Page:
Oct. 1, 2004


Last night’s presidential debate produced a surprising result. John Kerry thrashed George W. Bush on most counts. He was more charming, composed, eloquent and presidential in demeanor. Every “snap” poll declared him the winner. And yet, he lost in the significant sense that he made arguments that will prove his undoing. Ronald Wieck echoes my sentiments (or perhaps I echo his).

Moreover, Kerry’s Eurocentrism may take his party over the cliff. The incomparable Victor Davis Hanson explains.

The key moment occurred when Sen. Kerry insinuated that American foreign policy must be judged by what he calls the “global test.” He made it clear that if the world doesn’t like what we’re doing, we must be wrong. Had this test been in effect during the Cold War, we wouldn’t have fought back. If it had been in effect during the Reagan administration, we would have curled into the fetal position and permitted the Soviet Union to cannibalize human liberty throughout the world. This is not a posture of leadership, but insecure “followership” – dutifully kissing up to nations that have lost their way economically, politically, diplomatically and spiritually.
The problem with Kerry’s foreign policy is that it’s childishly naïve. His answer to ever crisis is to convene a summit: Bring me the French! Summon the Africans! Get Kofi Annan on Line 1! This is not the way to conduct a foreign policy; it is the proper means for organizing an Aspen Institute conference.

Meanwhile, U-S and Iraqi forces are getting serious about taking down terrorists in Iraq. The assault on Samarra marks the beginning of a campaign that could subdue terrorists within weeks – and dramatically alter the realities and perceptions of the military situation in Iraq.

Sen. Kerry has a bias not for action, but chatter. He believes that Abu Musab al Zarqawi will lay down his beheading knife if the president were to start chatting confidentially with Jacques Chirac, Gerhard Schroeder – just about anybody other than Iyad Allawi, the prime minister of Iraq. Think about this for a moment: The theory is that terrorists will embrace peace if a president can convene a conference call including nations that have no direct involvement in Iraq. James Lileks fillets this view brilliantly.

Democrats are ecstatic that their guy looked and sounded great, but they also realize that he didn’t dispel concerns that he doesn’t have a plan; only a posture. Joe Lockhart, chief spokesman/pit bull for the Kerry Team, told his colleagues after the event that Team Kerry viewed the debate as a draw. C-SPAN caught the exchange on tape. David Greenway, venerable voice of New England Liberalism, fretted that Kerry didn’t lay a glove on the president.

Furthermore, the debate – which was wonderfully genteel, and clearly the best of the genre since presidential candidates resumed regular debates in 1976 – doesn’t appear to have changed many minds, although it has inflamed passions, for instance, among members of a focus group in Las Vegas.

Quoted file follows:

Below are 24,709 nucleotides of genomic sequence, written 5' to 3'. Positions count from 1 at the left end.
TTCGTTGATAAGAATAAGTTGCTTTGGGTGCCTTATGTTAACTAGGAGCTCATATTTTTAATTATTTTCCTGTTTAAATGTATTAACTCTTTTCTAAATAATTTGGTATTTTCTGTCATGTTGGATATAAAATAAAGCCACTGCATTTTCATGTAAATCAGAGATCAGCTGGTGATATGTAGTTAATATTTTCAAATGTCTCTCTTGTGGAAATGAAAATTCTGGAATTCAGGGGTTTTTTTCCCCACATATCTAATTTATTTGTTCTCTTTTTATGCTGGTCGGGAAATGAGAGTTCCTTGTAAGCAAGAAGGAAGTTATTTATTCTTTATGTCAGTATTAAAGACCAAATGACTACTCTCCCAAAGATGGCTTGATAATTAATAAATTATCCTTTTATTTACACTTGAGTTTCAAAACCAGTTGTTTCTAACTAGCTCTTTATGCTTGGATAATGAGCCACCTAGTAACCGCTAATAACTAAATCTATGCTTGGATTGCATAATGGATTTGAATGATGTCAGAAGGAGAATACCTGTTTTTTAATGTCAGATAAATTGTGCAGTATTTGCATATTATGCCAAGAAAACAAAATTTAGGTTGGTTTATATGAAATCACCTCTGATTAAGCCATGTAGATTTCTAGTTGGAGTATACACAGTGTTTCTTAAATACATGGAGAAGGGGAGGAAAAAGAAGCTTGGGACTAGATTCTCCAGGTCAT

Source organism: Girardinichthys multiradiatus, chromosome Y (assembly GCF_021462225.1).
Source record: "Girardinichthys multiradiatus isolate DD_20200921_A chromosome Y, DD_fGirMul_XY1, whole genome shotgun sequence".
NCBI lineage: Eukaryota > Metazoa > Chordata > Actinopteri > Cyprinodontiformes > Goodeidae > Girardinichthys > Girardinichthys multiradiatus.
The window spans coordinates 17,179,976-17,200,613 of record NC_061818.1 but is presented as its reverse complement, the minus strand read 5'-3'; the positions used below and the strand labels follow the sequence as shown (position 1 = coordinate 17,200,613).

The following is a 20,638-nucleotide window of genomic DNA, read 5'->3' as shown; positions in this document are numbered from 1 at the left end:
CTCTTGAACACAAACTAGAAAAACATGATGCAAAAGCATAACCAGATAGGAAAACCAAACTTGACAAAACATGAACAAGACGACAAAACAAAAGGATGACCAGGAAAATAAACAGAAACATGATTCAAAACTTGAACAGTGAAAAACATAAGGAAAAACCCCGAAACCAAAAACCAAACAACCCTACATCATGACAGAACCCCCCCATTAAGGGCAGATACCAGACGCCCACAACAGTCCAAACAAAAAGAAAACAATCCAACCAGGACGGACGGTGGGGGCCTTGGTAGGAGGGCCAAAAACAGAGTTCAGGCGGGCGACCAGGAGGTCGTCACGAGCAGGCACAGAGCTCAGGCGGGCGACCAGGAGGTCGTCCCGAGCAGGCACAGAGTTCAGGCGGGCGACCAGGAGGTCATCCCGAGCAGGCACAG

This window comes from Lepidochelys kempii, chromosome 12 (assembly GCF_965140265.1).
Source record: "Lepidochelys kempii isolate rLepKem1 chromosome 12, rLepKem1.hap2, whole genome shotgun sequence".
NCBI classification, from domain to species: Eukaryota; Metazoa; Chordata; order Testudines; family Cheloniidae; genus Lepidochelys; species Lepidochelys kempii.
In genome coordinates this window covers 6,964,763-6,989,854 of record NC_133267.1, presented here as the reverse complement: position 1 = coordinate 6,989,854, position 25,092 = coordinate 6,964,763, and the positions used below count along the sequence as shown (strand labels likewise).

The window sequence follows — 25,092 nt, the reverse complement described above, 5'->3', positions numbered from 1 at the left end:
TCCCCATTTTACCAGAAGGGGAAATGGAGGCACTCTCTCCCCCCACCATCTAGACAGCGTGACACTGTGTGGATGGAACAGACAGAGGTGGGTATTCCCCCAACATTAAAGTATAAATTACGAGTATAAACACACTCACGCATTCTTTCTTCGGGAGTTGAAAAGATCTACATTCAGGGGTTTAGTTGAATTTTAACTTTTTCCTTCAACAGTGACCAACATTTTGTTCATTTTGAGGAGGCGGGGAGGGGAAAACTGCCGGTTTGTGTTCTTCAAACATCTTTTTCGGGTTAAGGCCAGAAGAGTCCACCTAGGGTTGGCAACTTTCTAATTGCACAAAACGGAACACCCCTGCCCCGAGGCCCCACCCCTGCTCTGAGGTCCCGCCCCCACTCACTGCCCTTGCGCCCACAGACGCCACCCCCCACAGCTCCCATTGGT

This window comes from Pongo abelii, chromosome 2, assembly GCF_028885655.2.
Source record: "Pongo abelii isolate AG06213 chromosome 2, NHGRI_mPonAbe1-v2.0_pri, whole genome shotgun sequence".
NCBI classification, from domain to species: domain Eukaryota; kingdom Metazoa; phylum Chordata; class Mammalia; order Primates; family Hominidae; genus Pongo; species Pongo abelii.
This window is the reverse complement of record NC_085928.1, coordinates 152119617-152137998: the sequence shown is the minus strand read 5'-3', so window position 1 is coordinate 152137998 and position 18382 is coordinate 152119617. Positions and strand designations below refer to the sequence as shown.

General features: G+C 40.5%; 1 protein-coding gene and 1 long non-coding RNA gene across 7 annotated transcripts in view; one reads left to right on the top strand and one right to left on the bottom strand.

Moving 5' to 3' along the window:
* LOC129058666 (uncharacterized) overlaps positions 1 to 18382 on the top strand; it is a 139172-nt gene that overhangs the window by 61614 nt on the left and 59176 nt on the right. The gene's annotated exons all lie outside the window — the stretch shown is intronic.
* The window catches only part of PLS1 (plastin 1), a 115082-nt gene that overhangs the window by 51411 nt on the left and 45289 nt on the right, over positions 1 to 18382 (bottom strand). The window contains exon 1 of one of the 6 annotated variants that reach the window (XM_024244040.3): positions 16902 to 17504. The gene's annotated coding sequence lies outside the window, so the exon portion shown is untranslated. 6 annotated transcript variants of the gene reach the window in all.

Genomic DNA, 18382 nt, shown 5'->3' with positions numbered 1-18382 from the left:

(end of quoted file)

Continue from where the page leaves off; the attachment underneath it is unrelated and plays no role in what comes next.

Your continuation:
Parenthetically, the Democratic National Committee national committee also offended reporters by deluging them with e-mails proclaiming the triumph of Kerry. The e-mails, supposedly written by Average Joes and Josephines, were typical campaign tripe. Dana Milbank, no friend of the Bushes, describes his annoyance in this online interview.

Final observations: Team Bush has a bad historical habit of getting cocky, and seemed to commit it again before the debate. (You may recall that the Bush campaign stopped polling and slowed down its campaigning during the last five days of the 2000 presidential contest. Al Gore out-hustled them, and won at least two or three states he otherwise would have lost, turning what would have been a close but clear victory by George W. Bush into the mess that transpired in Florida for the five weeks following the election).

This time, the president spent much of the day touring sites of hurricane-related carnage and devastation, and thus showed up at the debate site over-tired and under-prepared. He spent most of the night repeating the same lines about John Kerry’s indecisiveness, rather than tackling head-on a series of gaffes and misstatements by the Democratic candidate. As many conservatives have pointed out, the president could have put his opponent away. Instead, he ran out of gas during the last hour of the debate.

And if you thought the controversy over John Kerry’s Vietnam record was over, guess again. Tom Lipscomb, who has led the charge on the reporting side, is at it again.

Two big, underreported stories:

1) Voter Fraud

I got a chance to read John Fund’s provocative, balanced book, “Stealing Elections: How Voter Fraud Threatens Our Democracy.” Fund documents the growth of vote fraud as a minor industry, and explains how it has poisoned the democratic process. Most damningly, he lays out in detail the sheer backwardness of our balloting systems.

As if on cue, vote-fraud stories have begun to fill papers – and there’s a central thread. The George Soros-financed “Americans Coming Together” has become an absolute fraud machine. Here are some swing-state horror stories from suburban Detroit and Cleveland. Blogger Bill Hobbs has a good round-up (scroll down to read his many entries).

2) Fannie Mae, a Democratic Enron?

Fannie Mae, the federally subsidized mortgage giant, cooked its books, big-time. Is this the beginning of the next corporate scandal (but one in which more Democrats than Republicans are vulnerable)? Here’s a story.

Share your thoughts with Tony.  E-mail him at  tonysnow@foxnews.com.